Perhaps someone who knows more than I do can opine about privacy via public/private keys, such as SSH with ed25519 or rsa algorithms. It seems to me the keys can easily be made long enough (4096 bits) and many email clients can integrate this kind of encryption in the body of the email. But it is not entirely private since the subject, addresses, and headers including IP information are required to be in plain text when sent between independent domains.


This one was quite disappointing. Mr. Ghiai’s comments on open source were extremely misleading. He may be an excellent bussineman but he’s no cryptographer. Every trusted cryptographic algorithm on the planet is “open source”. (See Bruce Schneier’s book “Applied Cryptography”) Also his statement about cell phones not having enough computational power for strong encryption is just totally wrong! I couldn’t finish this sales pitch. It’s BS.


I also use only linux and a dumb phone that has bluetooth and WiFi turned off. I have no confidence in these steps preventing invasion as our lawmakers have specifically made that legal for the top level administrators and their contractors. Some protection from annoying information sharing is noticeably working. With the newer guidelines used by our DOJ along with the nation’s highest court deciding that equal protection under the law is no longer important (by allowing certain populations the be forced to do things that others are not) I have little idea how we are to proceed.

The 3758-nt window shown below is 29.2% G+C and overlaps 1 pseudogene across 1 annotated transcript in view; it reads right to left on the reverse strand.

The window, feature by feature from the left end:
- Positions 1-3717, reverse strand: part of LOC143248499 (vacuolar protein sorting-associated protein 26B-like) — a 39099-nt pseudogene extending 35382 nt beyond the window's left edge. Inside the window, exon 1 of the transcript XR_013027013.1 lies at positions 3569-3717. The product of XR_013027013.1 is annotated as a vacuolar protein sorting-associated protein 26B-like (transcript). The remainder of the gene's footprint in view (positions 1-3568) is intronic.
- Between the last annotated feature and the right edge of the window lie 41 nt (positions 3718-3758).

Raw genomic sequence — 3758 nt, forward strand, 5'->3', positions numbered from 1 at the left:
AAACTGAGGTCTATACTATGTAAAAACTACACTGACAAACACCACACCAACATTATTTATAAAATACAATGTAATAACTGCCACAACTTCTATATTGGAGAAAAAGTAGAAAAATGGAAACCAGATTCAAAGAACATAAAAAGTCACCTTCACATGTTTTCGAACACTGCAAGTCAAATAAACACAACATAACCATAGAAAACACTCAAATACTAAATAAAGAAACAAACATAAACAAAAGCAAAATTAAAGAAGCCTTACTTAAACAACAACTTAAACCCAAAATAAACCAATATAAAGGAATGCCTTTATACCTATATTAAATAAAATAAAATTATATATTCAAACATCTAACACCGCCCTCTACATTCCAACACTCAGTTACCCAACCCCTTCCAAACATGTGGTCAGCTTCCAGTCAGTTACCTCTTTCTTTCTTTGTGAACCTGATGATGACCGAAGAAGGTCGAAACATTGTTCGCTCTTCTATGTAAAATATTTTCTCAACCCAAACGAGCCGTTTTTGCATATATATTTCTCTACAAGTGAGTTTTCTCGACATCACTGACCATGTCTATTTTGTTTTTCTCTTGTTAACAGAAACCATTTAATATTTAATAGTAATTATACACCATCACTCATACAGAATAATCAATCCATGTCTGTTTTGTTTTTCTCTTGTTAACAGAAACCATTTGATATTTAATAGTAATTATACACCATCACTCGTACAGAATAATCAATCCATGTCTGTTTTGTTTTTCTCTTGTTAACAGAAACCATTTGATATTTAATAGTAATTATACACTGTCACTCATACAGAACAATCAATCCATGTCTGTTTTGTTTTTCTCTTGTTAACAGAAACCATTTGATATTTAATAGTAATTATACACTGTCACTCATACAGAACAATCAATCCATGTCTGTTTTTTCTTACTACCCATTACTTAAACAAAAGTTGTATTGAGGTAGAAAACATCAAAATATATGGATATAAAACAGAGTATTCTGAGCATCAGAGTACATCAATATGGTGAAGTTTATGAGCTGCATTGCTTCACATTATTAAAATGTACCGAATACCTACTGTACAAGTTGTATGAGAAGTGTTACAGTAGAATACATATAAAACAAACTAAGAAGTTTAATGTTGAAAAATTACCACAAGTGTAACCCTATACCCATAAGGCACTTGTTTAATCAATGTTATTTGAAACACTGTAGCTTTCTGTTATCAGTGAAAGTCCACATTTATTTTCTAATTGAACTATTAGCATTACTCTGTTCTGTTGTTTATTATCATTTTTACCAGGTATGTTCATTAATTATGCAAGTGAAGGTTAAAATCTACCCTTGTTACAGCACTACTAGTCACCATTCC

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Here, here fellow bullseye.

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I am not convinced. Switzerland is not neutral, no longer. Look at the 2nd world war illegal activities. The money stored and hold there. If my data is in a server (privately owned) - it is not secure. The only option we have is email/chat services that are on the blockchain.


Really object to paying a membership fee for garbage like this. Any company (GlobeX Data) that sponsors programs on a news outlet as discredited as The Epoch Times should have been your first red flag. Next they will be sponsoring Rachel Maddow!


Chris, for topics that outside your wheelhouse you could float the name (behind the paywall) of the person you plan on interviewing. If you get feedback it will only make your questions sharper and may filter out some people.


I notice on the homepage of PeakProsperity an advertisement for Sekur with a “Peak” promotion code. This is obviously a conflict of interest. I did not recall that you started the interview explaining that you were selling access to your subscriber base to Sekur. I did not watch the whole video so maybe you clarified this later. Given Chris’ understanding of the role of finacial incentives in causing unconscious (and conscious) bias, it is a real shame to see this at PP.


Attached is the screenshot with the “original content” and the ad to the right on the homepage.